To help with your grip on this slippery knife, Kershaw has created great ergonomics. The knife handle curves perfectly to fit in your hand comfortably. ON the spine of the handle, there is a short row of jimping to give you a little more control when slicing. There is an elongated finger groove and a small finger guard to give you a comfortable place to rest your fingers while also protecting them from getting sliced.

This Scallion does feature a lanyard hole carved into the butt of the handle. This is the perfect addition for your new favorite EDC knife, because it allows you to keep it with you at all times. A lanyard not only adds a little bit of personality to this full silver knife, but it will help you draw your blade out of your pocket a little bit quicker.

 

The Pocket Clip:

The pocket clip on this knife is also silver, creating a completely silver blade. This is a single position pocket clip, which is a drawback to some people. This pocket clip is fixed for tip-down, right-handed carry. But this pocket clip is going to be sturdy and keep your knife safely in your pocket. It is held in place by two small silver screws, which match the rest of the hardware on this knife.

 

The Mechanism:

This knife has a flipper opening mechanism that is enhanced with Kershaw’s SpeedSafe assisted opening mechanism. It also features two separate locks: the frame lock and the tip-lock slider.

The flipper is a protrusion on the back of the blade that the user can pull back on, or flip, in order to move the blade easily out of the handle where it will lock into place with the two locks on this Scallion.

The SpeedSafe mechanism assists you to open this knife quickly and easily with a pull back on the flipper. It is a patented system that assists the user to smoothly open this knife by using a torsion bar. When the knife is closed, the torsion bar helps prevent the knife form being opened by “gravity;” it creates a bias toward the closed positon. To open the knife, the user applies manual pressure to the flipper to overcome the resistance of the torsion bar. This enables the torsion bar to move along a track in the handle and assist you to open the knife.

The frame lock is portion of the handle (the knife frame) that moves behind the blade to lock it into positon during use. This is a safety feature of this Kershaw knife.

The Tip Lock is found on all of the Scallion versions that also feature the SpeedSafe. The Tip Lock prevents the blade form opening when you don’t want it to. To lock your blade closed, all you do is move the slider to the closed positon. You can find the Tip Lock near the bottom of the handle.

 

 

The Specs:

The blade on this Kershaw knife measures in at 2.4 inches long. This Scallion has a closed length of 3.5 inches long, with an open length of 5.75 inches long. This knife weighs in at a measly 2.9 ounces. This knife is the perfect size to be your go-to EDC knife.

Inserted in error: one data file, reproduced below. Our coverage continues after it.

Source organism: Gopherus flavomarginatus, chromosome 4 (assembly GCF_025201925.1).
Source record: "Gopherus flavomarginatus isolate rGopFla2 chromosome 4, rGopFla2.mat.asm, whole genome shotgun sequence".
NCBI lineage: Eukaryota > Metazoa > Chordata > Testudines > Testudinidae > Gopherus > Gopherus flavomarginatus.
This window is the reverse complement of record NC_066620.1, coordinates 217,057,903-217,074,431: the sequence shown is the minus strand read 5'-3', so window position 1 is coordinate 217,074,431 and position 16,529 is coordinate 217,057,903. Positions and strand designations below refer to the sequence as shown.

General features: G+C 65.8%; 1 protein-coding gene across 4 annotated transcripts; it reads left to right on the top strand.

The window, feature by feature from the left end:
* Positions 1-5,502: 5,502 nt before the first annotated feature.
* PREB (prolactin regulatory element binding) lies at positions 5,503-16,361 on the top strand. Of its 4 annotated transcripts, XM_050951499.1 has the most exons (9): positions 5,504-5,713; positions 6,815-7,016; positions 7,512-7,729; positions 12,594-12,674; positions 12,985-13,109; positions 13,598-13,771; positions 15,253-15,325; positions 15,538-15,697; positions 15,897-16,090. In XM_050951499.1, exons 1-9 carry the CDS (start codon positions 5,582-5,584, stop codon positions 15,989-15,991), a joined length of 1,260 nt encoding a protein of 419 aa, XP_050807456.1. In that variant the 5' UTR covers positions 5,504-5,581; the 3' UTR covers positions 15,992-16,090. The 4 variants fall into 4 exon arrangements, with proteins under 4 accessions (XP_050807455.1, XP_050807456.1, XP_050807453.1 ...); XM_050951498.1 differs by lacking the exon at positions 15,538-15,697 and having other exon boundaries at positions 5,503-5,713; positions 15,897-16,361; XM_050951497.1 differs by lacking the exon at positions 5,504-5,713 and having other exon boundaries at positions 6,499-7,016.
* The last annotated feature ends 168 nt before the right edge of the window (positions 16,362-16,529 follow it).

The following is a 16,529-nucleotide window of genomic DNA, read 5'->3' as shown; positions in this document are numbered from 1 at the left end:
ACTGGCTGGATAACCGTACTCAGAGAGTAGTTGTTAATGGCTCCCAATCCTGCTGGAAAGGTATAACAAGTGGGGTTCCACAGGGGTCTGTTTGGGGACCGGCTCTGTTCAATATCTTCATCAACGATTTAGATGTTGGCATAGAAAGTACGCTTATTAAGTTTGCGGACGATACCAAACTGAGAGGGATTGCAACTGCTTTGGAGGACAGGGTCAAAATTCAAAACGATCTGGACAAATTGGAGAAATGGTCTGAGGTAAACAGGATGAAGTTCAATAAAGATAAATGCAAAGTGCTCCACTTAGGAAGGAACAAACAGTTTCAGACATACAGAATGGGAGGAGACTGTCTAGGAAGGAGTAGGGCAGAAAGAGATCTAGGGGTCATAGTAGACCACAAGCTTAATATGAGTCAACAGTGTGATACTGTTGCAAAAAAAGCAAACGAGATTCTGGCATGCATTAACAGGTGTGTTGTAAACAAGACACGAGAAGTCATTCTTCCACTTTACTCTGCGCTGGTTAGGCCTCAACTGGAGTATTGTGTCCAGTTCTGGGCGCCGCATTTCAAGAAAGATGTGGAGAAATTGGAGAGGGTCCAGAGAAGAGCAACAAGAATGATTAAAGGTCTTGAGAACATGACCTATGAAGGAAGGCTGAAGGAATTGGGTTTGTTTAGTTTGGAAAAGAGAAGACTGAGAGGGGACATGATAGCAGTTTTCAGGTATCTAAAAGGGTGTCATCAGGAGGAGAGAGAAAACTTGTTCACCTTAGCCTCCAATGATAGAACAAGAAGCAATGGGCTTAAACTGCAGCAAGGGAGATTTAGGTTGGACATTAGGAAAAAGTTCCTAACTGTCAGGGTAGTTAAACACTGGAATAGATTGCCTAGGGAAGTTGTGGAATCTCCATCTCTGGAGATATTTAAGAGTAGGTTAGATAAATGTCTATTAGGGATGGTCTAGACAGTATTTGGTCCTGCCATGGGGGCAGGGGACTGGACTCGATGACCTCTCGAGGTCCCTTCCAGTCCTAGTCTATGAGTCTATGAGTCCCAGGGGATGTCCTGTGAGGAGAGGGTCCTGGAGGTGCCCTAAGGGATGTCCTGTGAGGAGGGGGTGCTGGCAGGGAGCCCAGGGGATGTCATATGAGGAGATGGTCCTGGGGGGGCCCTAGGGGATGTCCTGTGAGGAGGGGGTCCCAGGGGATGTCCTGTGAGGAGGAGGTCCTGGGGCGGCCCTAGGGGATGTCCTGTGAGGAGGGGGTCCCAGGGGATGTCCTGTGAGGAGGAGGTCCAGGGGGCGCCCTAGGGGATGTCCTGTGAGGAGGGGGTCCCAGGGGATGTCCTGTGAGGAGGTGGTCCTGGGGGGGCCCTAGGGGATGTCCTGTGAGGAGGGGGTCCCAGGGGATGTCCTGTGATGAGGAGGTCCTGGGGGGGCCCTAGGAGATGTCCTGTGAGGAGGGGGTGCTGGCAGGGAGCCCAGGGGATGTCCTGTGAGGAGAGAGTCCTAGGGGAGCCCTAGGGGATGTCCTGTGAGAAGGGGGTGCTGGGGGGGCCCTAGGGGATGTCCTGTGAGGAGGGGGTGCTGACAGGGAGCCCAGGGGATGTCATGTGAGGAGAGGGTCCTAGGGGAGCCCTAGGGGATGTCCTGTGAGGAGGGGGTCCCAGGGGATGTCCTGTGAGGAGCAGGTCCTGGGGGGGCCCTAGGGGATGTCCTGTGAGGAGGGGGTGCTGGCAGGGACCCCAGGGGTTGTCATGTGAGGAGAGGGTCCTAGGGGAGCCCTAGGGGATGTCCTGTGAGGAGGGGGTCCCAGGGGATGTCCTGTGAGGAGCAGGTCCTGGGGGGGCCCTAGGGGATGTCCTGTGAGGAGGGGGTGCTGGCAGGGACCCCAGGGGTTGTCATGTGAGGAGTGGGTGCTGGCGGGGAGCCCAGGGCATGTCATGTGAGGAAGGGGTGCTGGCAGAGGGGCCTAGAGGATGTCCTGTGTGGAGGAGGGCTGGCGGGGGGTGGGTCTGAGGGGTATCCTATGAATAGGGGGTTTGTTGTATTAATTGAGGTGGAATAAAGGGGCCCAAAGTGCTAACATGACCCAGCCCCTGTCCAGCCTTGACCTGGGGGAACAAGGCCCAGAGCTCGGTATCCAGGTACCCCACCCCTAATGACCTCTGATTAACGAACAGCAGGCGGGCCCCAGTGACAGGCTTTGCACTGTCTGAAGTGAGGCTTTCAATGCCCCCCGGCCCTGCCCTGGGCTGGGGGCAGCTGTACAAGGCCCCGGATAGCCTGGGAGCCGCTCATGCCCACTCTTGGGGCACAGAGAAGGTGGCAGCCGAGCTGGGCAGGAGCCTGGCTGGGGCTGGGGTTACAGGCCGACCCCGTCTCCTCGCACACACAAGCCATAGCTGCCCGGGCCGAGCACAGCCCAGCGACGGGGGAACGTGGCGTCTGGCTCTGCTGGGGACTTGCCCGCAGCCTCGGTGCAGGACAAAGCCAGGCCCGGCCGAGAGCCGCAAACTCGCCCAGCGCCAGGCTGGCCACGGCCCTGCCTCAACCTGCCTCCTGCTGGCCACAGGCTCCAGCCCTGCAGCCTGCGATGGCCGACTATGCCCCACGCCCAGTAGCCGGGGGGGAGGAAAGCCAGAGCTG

Conclusion:

When Kershaw is talking about this knife, they say, “The Scallion is one of our most popular knives—and no wonder. With its 2 1/4-inch blade, the Scallion is the perfect size for lightweight and convenient pocket carry. But just because it’s smaller doesn’t mean it isn’t mighty. From breaking down a cardboard box to cutting twine to opening packages, the Scallion is perfect for just about any cutting task you’d care to ask it to do. One of the Scallion’s cool features is SpeedSafe assisted opening. With SpeedSafe, you can open the blade one-handed. Just pull back on the ambidextrous flipper and the blade moves out of the handle, ready for use. The high-carbon blade steel offers good edge retention and excellent corrosion resistance. The bead-blasted finish makes it easy to maintain. This Scallion’s handle is pure stainless steel, which enables us to build-in a frame lock. When the blade is opened, a part of the handle, or frame, moves into place behind the blade, locking it open and ensuring that it can’t accidentally close during use. The frame lock is an exceptionally strong blade lock. The second lock is the Tip-Lock. It’s a slider that locks the tip of the blade inside the handle until you release it, which ensures the knife won’t accidentally open during transport. A great all-stainless-steel look, blade security, and assisted opening…it all adds up to one great little knife.”
Kershaw’s Ken Onion Scallion offers high-performance styling and all the convenience of the SpeedSafe ambidextrous assisted opening system in a slightly larger knife. It’s ideal for everyday carrying. The blade is built of high-carbon 420HC stainless steel for good edge retention and excellent corrosion resistance. This model, the 1620FL, features a 410 stainless steel handle.  This special model is a framelock.  It also has a plain edge blade.  Pick up your new go-to EDC knife today at BladeOps.